Nature must go

[thoughts from   ~burning woman~   by Sha’Tara]

By way of introduction, a telling quote:

“…   you can
drip with despair all afternoon and still,
on a green branch, its wings just lightly touched

by the passing foil of the water, the thrush,
puffing out its spotted breast, will sing
of the perfect, stone-hard beauty of everything.”

— Mary Oliver, “The Poet With His Face in His Hands,” New and Selected Poems, Vol. 2 (Beacon Press, April 15, 2007)

A brilliant observation, that. 

Nature doesn’t care how you feel, or what you’re personally going through. 

You cry, its song continues.

You lose, it neither wins nor loses. 

You twist your ankle on the tennis court, it flies above your head, laughing in the wind.  

You tear it out of your precious garden, it returns with a vengeance after the first rain of August. 

Your car breaks down on the side of the mad-rush freeway

(and although it’s quite OK that no passing human should care and offer to lend a helping hand – after all, you have your cell phone)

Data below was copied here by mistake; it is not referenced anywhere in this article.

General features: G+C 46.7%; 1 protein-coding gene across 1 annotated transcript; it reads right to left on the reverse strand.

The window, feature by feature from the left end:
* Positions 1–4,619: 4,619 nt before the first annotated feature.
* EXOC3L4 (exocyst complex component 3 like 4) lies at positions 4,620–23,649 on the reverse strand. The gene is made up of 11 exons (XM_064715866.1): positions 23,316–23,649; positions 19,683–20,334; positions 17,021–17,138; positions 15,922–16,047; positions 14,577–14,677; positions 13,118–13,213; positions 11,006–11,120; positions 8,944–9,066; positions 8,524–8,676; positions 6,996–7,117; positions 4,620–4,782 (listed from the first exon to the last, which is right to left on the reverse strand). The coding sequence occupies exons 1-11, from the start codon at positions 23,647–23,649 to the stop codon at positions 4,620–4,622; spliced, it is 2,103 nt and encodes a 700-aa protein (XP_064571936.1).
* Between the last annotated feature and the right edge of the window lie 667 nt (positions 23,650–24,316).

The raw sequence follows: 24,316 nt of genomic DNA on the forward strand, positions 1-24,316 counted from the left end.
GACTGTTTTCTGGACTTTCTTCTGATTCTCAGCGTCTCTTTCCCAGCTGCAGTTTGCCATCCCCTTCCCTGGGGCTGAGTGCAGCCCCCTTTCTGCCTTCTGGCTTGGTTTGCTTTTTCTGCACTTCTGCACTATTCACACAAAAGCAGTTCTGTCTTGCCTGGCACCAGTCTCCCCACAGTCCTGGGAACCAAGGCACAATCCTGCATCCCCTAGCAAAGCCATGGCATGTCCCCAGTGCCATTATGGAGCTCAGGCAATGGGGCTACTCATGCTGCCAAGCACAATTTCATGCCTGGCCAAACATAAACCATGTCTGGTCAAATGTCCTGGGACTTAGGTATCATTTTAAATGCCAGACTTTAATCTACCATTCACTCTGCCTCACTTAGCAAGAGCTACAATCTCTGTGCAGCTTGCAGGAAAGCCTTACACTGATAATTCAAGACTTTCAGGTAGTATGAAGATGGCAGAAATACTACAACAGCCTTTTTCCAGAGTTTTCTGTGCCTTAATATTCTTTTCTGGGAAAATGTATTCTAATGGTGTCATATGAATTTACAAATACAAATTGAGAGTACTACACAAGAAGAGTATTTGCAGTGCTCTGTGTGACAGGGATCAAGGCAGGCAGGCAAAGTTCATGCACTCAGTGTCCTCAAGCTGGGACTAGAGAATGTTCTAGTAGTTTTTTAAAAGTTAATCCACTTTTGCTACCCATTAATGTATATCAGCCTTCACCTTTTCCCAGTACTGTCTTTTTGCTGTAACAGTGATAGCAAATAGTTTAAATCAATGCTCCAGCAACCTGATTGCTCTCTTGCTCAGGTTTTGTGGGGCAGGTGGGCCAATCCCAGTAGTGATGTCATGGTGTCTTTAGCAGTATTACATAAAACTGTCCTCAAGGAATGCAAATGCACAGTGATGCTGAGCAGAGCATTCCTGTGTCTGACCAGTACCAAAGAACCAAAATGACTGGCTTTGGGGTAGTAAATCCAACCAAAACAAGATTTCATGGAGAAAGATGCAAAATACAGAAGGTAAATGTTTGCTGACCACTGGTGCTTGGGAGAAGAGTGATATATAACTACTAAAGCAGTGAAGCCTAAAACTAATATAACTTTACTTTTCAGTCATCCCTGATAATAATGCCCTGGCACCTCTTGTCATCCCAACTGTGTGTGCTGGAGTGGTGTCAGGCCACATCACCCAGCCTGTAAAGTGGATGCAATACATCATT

it is galling that a crow should laugh from a lamp post or that a red-tailed hawk should circle the open skies above and not even see you. 

Man, the penultimate narcissist can’t abide nature’s uncaring attitude. 

It’s fine for man not to give a damn about nature,

(to harness it, exploit it, torture it, kill it, consume it, whether for pleasure of profit)

but for nature to be so uncaring of man’s problems,

is not acceptable.

Something must be done.

There is but one solution:

if man is to truly rule,

nature must go. 


22 thoughts on “Nature must go

  1. Rosaliene Bacchus

    Sha’Tara, I laughed out loud at your final verse 🙂 Indeed, Man’s self-delusional relationship with Nature has led us on a path towards widespread destruction of our natural world.

    With our oversized egos, we forget that Nature’s “fire and fury” rain down on the good and bad, rich and poor, white and non-white, master and servant, Christian and non-Christian, heterosexual and LGBT …